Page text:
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Nancy Moran awarded the 2017 Molecular Ecology Prize

Nancy Moran awarded the 2017 Molecular Ecology Prize

The Editorial Board of the journal Molecular Ecology has selected Professor Nancy Moran of The University of Texas at Austin for its 2017 Molecular Ecology Prize.  The Prize recognizes "an outstanding scientist who has made significant contributions to Molecular Ecology," as selected by an independent award committee.

Professor Moran's nomination statement particularly highlights her extensive work on symbiosis and microbial community genetics:

The 2017 Molecular Ecology Prize has been awarded to Professor Nancy Moran for her pioneering studies of symbiosis and bacterial genome evolution. Her discoveries provide a clear link between bacterial lifestyle and population size with rates of evolution and genome degradation. Her work has also provided some of the most convincing demonstrations of the molecular basis for ecologically important traits, including defense, nutrition, and thermotolerance, including remarkable examples of convergence mediated via symbiosis. Professor Moran's more recent work on the honeybee system is now setting the standard for molecular studies of complex symbiotic gut communities.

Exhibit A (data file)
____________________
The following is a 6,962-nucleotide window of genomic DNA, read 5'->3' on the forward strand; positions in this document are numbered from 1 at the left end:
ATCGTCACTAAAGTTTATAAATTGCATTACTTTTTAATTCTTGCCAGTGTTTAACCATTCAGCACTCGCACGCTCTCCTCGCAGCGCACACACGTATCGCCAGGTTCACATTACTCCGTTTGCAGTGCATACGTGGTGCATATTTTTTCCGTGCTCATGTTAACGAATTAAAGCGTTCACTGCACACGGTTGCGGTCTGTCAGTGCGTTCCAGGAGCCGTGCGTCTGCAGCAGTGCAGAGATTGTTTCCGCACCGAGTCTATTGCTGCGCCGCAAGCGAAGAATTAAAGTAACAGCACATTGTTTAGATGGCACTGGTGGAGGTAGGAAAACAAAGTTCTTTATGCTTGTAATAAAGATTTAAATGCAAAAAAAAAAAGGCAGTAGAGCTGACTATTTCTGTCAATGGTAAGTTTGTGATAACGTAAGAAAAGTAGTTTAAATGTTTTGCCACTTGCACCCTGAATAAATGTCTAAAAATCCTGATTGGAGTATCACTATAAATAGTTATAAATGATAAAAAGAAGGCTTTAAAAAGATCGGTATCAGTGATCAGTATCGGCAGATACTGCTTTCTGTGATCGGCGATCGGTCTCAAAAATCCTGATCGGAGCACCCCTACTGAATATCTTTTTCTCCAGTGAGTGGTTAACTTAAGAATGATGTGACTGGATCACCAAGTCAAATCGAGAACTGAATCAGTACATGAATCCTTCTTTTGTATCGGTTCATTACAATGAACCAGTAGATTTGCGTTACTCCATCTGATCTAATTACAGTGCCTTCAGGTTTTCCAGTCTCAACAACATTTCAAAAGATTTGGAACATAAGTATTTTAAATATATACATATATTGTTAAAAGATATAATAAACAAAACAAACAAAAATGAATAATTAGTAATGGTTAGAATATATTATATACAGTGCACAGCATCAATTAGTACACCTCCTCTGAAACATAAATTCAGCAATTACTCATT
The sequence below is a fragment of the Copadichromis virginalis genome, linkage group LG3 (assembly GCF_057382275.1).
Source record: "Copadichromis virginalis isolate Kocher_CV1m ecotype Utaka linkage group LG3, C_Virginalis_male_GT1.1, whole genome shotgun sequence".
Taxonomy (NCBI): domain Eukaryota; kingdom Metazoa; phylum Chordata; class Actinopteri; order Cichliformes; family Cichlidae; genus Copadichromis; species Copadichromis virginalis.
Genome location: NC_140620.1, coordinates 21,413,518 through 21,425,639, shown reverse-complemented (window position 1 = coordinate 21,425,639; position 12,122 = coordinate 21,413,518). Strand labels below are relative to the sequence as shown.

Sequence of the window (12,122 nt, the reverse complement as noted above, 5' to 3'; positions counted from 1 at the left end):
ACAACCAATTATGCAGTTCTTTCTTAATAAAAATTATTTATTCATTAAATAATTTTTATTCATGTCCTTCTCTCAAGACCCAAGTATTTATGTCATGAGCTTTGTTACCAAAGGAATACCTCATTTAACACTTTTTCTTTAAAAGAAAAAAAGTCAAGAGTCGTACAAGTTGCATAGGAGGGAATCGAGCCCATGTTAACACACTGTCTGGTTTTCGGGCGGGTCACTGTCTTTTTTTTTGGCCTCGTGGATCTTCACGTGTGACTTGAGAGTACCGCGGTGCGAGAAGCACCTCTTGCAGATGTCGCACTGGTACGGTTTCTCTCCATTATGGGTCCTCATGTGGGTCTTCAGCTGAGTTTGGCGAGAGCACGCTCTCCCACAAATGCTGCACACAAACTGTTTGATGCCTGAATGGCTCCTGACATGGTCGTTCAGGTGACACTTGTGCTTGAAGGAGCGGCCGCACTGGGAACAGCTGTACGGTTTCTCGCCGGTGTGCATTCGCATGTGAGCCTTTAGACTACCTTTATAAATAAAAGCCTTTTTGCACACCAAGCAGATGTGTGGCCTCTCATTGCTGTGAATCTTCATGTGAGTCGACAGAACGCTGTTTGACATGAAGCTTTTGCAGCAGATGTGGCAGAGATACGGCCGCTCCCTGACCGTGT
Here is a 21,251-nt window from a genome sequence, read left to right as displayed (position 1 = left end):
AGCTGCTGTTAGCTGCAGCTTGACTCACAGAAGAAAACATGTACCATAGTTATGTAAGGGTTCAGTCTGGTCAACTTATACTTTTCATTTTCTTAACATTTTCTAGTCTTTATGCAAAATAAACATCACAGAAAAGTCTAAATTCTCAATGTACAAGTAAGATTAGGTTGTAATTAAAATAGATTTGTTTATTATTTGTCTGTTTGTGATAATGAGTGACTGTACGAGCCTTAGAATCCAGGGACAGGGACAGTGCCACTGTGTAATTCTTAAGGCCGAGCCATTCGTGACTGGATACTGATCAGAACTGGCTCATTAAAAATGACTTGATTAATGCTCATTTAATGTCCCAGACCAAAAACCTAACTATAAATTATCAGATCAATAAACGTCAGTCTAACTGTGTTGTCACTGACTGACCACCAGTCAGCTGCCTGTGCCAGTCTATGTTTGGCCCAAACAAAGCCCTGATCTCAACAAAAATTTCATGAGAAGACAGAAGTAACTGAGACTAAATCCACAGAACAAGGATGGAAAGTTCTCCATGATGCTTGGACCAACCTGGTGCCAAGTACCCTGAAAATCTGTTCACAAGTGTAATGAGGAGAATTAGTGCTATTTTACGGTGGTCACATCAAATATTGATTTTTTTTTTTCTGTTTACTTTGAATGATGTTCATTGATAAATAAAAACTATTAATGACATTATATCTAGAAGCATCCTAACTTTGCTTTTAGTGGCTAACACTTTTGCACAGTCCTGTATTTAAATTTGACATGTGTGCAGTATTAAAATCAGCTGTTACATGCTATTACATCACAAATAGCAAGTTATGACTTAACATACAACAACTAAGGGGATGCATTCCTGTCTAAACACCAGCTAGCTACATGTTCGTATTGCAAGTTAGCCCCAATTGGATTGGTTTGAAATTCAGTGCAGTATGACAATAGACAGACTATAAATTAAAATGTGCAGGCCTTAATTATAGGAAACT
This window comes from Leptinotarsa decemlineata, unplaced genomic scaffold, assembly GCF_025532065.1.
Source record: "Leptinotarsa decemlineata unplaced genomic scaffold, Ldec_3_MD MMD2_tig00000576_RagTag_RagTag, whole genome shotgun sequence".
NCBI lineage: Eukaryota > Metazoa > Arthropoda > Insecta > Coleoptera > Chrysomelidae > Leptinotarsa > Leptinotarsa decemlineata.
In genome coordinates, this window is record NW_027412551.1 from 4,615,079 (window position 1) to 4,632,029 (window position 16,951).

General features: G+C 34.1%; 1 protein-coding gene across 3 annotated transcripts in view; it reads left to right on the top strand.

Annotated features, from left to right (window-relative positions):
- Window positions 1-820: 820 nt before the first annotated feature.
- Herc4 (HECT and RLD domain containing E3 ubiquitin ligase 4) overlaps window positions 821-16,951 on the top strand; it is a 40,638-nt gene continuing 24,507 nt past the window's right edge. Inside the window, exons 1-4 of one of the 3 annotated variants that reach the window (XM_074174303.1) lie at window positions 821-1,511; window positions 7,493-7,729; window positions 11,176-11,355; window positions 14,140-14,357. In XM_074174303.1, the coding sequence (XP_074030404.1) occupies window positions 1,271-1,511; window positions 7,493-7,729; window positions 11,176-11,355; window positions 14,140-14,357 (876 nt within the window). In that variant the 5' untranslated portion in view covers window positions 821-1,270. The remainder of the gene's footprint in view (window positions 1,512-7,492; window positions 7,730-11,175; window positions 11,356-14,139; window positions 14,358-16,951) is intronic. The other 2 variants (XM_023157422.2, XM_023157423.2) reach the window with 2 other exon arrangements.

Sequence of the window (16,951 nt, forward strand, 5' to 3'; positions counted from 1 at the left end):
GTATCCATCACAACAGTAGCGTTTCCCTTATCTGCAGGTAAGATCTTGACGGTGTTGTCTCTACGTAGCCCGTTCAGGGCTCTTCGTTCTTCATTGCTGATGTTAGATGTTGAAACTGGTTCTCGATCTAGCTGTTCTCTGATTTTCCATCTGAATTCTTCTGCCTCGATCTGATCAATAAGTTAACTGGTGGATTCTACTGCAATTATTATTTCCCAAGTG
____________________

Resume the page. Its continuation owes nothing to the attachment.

Previous Molecular Ecology Prize recipients include Godfrey Hewitt, John Avise, Pierre Taberlet, Harry Smith, Terry Burke, Josephine Pemberton, Deborah Charlesworth, Craig Moritz, Laurent Excoffier, Johanna Schmitt, Fred Allendorf and Louis Bernatchez.

This article was adapted from a post by Jeremy Yoder for The Molecular Ecologist.

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Thursday, 06 October 2022

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